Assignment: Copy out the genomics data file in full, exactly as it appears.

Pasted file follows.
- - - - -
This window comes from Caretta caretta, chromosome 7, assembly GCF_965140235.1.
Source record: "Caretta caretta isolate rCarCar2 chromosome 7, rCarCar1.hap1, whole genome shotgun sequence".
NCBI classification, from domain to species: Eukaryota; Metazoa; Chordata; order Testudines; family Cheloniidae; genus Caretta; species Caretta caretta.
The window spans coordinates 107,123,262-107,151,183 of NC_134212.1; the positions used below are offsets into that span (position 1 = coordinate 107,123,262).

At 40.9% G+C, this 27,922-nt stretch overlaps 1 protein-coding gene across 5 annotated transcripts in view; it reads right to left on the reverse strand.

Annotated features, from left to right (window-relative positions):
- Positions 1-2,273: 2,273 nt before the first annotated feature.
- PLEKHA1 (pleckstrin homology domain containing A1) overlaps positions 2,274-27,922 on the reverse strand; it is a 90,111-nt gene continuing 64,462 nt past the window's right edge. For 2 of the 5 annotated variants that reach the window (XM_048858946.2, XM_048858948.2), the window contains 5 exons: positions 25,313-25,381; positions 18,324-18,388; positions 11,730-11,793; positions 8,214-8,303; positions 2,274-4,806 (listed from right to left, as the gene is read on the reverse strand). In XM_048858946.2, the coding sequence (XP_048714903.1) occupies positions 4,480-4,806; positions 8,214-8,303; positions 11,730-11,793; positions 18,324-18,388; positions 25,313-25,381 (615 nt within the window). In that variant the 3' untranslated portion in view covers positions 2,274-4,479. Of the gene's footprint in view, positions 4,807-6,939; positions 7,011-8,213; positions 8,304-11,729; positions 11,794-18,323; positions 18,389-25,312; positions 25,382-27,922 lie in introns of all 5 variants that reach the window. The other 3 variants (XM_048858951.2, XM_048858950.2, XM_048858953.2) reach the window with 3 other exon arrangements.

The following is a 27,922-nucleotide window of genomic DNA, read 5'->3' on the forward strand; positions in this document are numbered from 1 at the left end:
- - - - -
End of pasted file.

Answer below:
This window comes from Caretta caretta, chromosome 7, assembly GCF_965140235.1.
Source record: "Caretta caretta isolate rCarCar2 chromosome 7, rCarCar1.hap1, whole genome shotgun sequence".
NCBI classification, from domain to species: Eukaryota; Metazoa; Chordata; order Testudines; family Cheloniidae; genus Caretta; species Caretta caretta.
The window spans coordinates 107,123,262-107,151,183 of NC_134212.1; the positions used below are offsets into that span (position 1 = coordinate 107,123,262).

At 40.9% G+C, this 27,922-nt stretch overlaps 1 protein-coding gene across 5 annotated transcripts in view; it reads right to left on the reverse strand.

Annotated features, from left to right (window-relative positions):
- Positions 1-2,273: 2,273 nt before the first annotated feature.
- PLEKHA1 (pleckstrin homology domain containing A1) overlaps positions 2,274-27,922 on the reverse strand; it is a 90,111-nt gene continuing 64,462 nt past the window's right edge. For 2 of the 5 annotated variants that reach the window (XM_048858946.2, XM_048858948.2), the window contains 5 exons: positions 25,313-25,381; positions 18,324-18,388; positions 11,730-11,793; positions 8,214-8,303; positions 2,274-4,806 (listed from right to left, as the gene is read on the reverse strand). In XM_048858946.2, the coding sequence (XP_048714903.1) occupies positions 4,480-4,806; positions 8,214-8,303; positions 11,730-11,793; positions 18,324-18,388; positions 25,313-25,381 (615 nt within the window). In that variant the 3' untranslated portion in view covers positions 2,274-4,479. Of the gene's footprint in view, positions 4,807-6,939; positions 7,011-8,213; positions 8,304-11,729; positions 11,794-18,323; positions 18,389-25,312; positions 25,382-27,922 lie in introns of all 5 variants that reach the window. The other 3 variants (XM_048858951.2, XM_048858950.2, XM_048858953.2) reach the window with 3 other exon arrangements.

The following is a 27,922-nucleotide window of genomic DNA, read 5'->3' on the forward strand; positions in this document are numbered from 1 at the left end: